DIARY NOTES – In 1991, 23 years ago today this is what Vanessa wrote in the ‘Diary’.
23 years ago Vanessa wrote in Hughan’s diary. We were at the Carel du Toit Centre in Cape Town where we had been attending lessons with Hughan, to teach him his lip-reading and communication skills.
Time again to bid adieu – time is really flying—-it is already March. Before we know it, it will be July and your next visit – Yeah!
It has been a great two weeks. I’m going to miss our sessions; as I said yesterday I hate it when they end because it is such a pleasure working with you and observing how you work with Hughan.
I’m thrilled that you will be moving to the fairest Cape in January 1992. Till then and your next visit please continue all you’re doing in Gaborone.
Please concentrate on the following areas:
1. Auditory training: (DASL – pronounced Dazzle)
- DASL: make a low loud noise/sound – bang on a tin/pan/table and Hughan must respond when he hears it. For example, put bottle tops into a tin/bucket etc. Auditory only = don’t let him see you making the sound.
This should be done daily for about 5 min,
Choose a time when his attention is at its best,
Record the results on the sheet I gave you,
Credit him with hearing the sound if he indicates in any way that he heard it.
(In other words if a bottle top fell onto the floor that he was going to put it in the bucket, still credit him. The type of response isn’t the thing – his reaction to the sound is!!!)
When you have 20 consecutive correct responses (five in a row for four days in a row) then do the next one.
- Say “ba” with your mouth covered. He must respond to this. Choose any response he enjoys – perhaps clapping when he hears.
In other words – he not respond to a voice instead of the sound of a drum or a tin.
- Continue reinforcing softer sounds, animal sounds and transport sounds.
2. Naming and repetition
- Name everything.
- Do physical repetition, for example drop the fish a number of times, which consequently provides opportunity for verbal repetition because each time you repeat the language for what you are doing.
3. Turn taking
Physical turn taking encourages physical repetition and thus verbal repetition. For example, Hughan blow the bubbles, mummy below the bubbles, Hughan below the bubbles etc.
4. Receptive language
Keep extending his receptive language by giving those simple commands first without visual clues. Remember to prompt him – Command: “look under the chair”, Hughan doesn’t then prompt him by saying “where is the chair?” “There is the chair”, then repeat the command, “look under the chair” if he still doesn’t understand, then you can execute the command and repeat the language.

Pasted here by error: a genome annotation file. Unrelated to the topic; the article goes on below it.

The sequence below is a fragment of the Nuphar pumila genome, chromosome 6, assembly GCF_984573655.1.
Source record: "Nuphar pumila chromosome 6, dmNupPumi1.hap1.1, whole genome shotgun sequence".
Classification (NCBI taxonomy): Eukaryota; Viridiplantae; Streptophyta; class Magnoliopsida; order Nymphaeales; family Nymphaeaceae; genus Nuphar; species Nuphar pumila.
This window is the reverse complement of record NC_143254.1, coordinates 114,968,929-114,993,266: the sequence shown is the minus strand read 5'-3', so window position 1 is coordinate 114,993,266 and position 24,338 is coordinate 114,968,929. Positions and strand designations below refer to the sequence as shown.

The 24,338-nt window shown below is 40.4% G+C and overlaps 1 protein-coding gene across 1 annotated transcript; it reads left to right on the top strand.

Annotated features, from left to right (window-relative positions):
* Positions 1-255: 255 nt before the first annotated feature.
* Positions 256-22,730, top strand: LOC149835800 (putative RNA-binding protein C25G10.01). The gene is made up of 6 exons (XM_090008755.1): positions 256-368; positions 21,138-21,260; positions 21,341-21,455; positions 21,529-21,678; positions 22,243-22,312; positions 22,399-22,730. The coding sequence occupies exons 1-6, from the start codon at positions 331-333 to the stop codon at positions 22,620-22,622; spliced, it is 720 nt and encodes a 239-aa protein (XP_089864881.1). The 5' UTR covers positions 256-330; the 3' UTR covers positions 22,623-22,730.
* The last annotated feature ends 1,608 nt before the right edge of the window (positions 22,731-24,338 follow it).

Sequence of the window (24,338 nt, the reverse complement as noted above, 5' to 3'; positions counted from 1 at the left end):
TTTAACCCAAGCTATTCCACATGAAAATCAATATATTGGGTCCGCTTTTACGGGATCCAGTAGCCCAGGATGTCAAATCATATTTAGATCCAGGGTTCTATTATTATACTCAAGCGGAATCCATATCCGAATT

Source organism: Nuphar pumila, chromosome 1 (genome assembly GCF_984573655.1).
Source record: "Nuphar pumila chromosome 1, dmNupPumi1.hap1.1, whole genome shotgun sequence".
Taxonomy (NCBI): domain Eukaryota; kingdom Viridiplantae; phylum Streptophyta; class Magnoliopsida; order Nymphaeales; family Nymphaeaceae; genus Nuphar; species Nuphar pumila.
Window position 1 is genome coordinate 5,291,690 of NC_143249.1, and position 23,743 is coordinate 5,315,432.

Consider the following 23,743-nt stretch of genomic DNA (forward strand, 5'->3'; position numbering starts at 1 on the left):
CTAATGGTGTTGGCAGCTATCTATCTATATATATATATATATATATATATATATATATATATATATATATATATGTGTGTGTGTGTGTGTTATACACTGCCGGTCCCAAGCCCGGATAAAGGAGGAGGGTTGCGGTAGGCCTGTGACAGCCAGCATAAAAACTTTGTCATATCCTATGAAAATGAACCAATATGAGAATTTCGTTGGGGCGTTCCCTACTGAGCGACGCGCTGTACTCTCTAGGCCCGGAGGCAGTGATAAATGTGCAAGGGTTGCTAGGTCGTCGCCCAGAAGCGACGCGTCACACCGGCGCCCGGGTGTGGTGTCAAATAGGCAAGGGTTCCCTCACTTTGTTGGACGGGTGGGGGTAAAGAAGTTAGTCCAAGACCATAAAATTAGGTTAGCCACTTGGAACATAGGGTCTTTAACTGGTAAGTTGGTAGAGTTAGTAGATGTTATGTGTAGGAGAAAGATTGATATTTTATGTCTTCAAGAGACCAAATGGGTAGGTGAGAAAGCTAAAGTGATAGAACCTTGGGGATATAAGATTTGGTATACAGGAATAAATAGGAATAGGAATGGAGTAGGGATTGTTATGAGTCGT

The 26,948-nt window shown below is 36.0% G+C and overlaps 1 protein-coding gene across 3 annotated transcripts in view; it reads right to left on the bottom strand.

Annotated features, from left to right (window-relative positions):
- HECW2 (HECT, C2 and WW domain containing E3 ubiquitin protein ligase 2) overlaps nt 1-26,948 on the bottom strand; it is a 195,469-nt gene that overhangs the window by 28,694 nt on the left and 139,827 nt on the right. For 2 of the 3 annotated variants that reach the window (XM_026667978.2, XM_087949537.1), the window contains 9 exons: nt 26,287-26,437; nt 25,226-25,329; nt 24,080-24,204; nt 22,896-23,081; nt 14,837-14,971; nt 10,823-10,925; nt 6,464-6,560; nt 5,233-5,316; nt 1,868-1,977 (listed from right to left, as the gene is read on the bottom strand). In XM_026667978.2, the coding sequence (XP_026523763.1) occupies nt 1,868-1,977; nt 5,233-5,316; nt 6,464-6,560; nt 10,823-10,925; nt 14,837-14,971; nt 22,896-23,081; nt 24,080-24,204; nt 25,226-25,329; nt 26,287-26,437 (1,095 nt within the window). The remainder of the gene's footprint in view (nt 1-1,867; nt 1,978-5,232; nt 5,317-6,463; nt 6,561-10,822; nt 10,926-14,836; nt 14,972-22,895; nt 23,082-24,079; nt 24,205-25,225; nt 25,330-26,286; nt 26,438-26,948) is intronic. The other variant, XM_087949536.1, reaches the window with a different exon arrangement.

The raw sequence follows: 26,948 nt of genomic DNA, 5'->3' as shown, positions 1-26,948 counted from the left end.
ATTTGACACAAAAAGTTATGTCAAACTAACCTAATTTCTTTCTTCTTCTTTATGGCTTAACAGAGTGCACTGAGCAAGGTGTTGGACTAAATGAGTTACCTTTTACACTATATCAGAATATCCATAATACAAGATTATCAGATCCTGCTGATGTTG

5. Expressive language
Extend his expressive language – if he says “pull”, don’t just praise him and repeat “pull”. Extend it into a two word utterance or a short sentence, for example “pull the chair”.
- “up” : “pick me up”, “pick the car up”
- “open” : “open the bowl”
6. Don’t say “ta” anymore. Reinforce the word “give”. Keep modelling “give” – Hughan says “ta”, you say “give the knife please”.
When asking for things also use the word “give” – give mummy the car if he doesn’t respond you can use the natural gesture (out stretched hand).
7. Make your new vocabulary books –
- Family – mummy and daddy, Vil and people he knows.
8. Please continue completing your language columns at the back of the box (these columns were drawn up for us to write the date and any sounds and word utterances that Hughan had made, so we could keep track of his progress).
9. Make a “sorting tray” – this is lovely for sorting (basic preparation for mathematics) and also for reinforcing the concept of “same”.
Ideas for the – Sorting Tray
- 10 red bottle tops
- 5 green buttons
- 8 pieces of yellow material all the same size
- 7 wine corks
- 10 foam chips
- 5 blue marbles
The items within one compartment must be identical – for example the buttons must be the same/colour/size as each other.
Tumble all the goodies out and Hughan most sort them out into the compartments in the tray.
Change the goodies once he gets to know them.
Also, this is a lovely opportunity to reinforce and model colours.
I guess that wraps things up except for the most important thing
“Please keep in touch”.
Have a wonderful trip to England (we had planned our holiday) – Bon Voyage as they say.
Willem, lovely to see you again. Thank you for all the love and support you give Sue and for the work you do with Hughan.
You are such a special family. It is really enriching knowing you all.
Well guys – have a safe flight home to Gaborone.
Keep well and keep smiling.
Please notese – The notes that Vanessa wrote in the diary before we left Cape Town, were to encourage us to work with Hughan and to give us some new ideas of activities we could do when we got home. Also a reminder of work we had covered during our visit to the Centre.
(Helping parents with hearing impaired children through our experience…we are following our profoundly deaf son’s diary, from 1990, so you can see what we did to help him with his speech and hearing. Hughan is 25 years old now and he can hold a conversation on a phone. It is the little thing we did every day, over a long period of time, that has helped him. Please visit our page…’like’ and follow us to help others…Thank you :) )